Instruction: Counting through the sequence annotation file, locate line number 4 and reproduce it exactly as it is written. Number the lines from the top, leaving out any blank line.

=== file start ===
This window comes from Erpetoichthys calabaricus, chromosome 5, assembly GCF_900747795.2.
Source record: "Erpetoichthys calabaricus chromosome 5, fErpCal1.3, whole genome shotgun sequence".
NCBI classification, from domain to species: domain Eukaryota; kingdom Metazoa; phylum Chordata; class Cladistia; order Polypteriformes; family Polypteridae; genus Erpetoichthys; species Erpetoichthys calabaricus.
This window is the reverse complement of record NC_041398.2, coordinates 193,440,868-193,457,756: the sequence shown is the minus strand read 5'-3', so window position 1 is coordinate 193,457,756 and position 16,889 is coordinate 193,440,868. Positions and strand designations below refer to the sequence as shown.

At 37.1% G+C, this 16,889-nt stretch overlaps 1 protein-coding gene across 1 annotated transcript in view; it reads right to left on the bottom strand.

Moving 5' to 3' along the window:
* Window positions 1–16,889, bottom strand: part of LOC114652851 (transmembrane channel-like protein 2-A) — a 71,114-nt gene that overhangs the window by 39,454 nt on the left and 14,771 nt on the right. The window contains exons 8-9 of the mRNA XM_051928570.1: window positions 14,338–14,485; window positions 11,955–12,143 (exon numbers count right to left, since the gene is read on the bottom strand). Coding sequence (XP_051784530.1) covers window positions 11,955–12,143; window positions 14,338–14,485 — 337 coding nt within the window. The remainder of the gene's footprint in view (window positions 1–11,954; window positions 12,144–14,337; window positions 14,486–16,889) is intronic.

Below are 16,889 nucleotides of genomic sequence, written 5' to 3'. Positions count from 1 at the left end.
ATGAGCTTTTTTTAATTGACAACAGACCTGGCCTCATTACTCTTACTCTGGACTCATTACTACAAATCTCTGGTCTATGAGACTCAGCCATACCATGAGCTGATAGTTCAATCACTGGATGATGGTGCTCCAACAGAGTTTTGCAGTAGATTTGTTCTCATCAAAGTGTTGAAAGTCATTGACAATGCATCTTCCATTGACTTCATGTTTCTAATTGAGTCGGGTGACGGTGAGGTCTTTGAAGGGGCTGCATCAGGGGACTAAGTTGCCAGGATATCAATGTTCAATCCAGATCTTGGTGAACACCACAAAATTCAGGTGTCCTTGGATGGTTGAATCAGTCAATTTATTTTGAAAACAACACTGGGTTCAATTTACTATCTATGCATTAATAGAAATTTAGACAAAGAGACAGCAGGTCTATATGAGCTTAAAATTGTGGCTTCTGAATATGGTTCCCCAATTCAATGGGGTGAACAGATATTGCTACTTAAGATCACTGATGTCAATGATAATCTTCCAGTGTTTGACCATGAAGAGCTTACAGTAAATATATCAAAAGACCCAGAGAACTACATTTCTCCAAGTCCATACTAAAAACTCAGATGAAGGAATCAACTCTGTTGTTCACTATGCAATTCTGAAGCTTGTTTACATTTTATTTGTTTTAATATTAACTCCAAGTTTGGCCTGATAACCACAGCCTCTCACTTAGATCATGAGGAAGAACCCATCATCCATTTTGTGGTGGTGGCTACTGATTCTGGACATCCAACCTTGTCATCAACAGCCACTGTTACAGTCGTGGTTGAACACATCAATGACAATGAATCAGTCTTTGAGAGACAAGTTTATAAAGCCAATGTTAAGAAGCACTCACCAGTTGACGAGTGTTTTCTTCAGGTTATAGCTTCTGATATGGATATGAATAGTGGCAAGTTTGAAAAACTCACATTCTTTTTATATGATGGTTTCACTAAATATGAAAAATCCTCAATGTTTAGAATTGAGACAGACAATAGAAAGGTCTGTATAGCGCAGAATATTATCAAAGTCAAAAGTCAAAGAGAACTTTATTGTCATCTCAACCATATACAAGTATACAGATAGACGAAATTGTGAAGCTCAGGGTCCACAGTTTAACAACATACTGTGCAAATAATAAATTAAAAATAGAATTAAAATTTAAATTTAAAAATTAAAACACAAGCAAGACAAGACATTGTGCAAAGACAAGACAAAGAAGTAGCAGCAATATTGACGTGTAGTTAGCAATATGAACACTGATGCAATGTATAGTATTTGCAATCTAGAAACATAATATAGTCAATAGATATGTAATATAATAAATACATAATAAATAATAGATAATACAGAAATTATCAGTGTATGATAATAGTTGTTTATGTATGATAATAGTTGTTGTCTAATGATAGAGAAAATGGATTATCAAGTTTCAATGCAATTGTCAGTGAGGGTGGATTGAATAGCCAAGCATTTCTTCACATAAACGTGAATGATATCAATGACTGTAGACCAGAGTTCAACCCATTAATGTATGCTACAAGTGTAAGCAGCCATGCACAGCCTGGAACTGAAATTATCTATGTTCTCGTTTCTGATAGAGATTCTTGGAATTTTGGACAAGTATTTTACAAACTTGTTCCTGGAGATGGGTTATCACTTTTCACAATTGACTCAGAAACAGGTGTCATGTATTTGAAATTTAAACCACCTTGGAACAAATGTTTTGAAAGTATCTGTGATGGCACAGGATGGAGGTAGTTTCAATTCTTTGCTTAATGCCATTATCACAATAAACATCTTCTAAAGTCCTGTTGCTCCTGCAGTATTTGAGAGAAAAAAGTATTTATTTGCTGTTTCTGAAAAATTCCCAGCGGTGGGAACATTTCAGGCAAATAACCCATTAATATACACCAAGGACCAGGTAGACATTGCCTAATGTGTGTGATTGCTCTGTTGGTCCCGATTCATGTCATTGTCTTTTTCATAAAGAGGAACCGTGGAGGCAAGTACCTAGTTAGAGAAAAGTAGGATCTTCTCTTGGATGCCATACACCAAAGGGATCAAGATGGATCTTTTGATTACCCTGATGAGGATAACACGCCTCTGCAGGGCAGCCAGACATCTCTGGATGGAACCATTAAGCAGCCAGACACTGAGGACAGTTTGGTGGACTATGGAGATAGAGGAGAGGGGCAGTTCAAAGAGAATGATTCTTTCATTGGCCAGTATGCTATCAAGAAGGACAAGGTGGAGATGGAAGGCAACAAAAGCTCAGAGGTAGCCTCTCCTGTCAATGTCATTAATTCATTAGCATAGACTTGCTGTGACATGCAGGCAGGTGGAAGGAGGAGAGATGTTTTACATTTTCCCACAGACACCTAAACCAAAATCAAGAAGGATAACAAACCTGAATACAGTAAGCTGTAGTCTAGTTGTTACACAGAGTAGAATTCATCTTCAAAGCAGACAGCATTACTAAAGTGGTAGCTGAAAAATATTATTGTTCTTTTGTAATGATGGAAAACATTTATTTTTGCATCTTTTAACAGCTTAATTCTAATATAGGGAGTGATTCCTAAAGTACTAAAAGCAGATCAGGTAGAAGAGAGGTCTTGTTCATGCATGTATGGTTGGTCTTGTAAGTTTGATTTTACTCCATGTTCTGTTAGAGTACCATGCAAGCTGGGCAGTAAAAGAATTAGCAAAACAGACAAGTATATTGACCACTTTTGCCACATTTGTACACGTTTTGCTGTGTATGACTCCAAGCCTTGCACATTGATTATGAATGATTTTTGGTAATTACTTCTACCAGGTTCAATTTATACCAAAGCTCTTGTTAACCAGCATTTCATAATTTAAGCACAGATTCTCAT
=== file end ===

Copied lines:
This window is the reverse complement of record NC_041398.2, coordinates 193,440,868-193,457,756: the sequence shown is the minus strand read 5'-3', so window position 1 is coordinate 193,457,756 and position 16,889 is coordinate 193,440,868. Positions and strand designations below refer to the sequence as shown.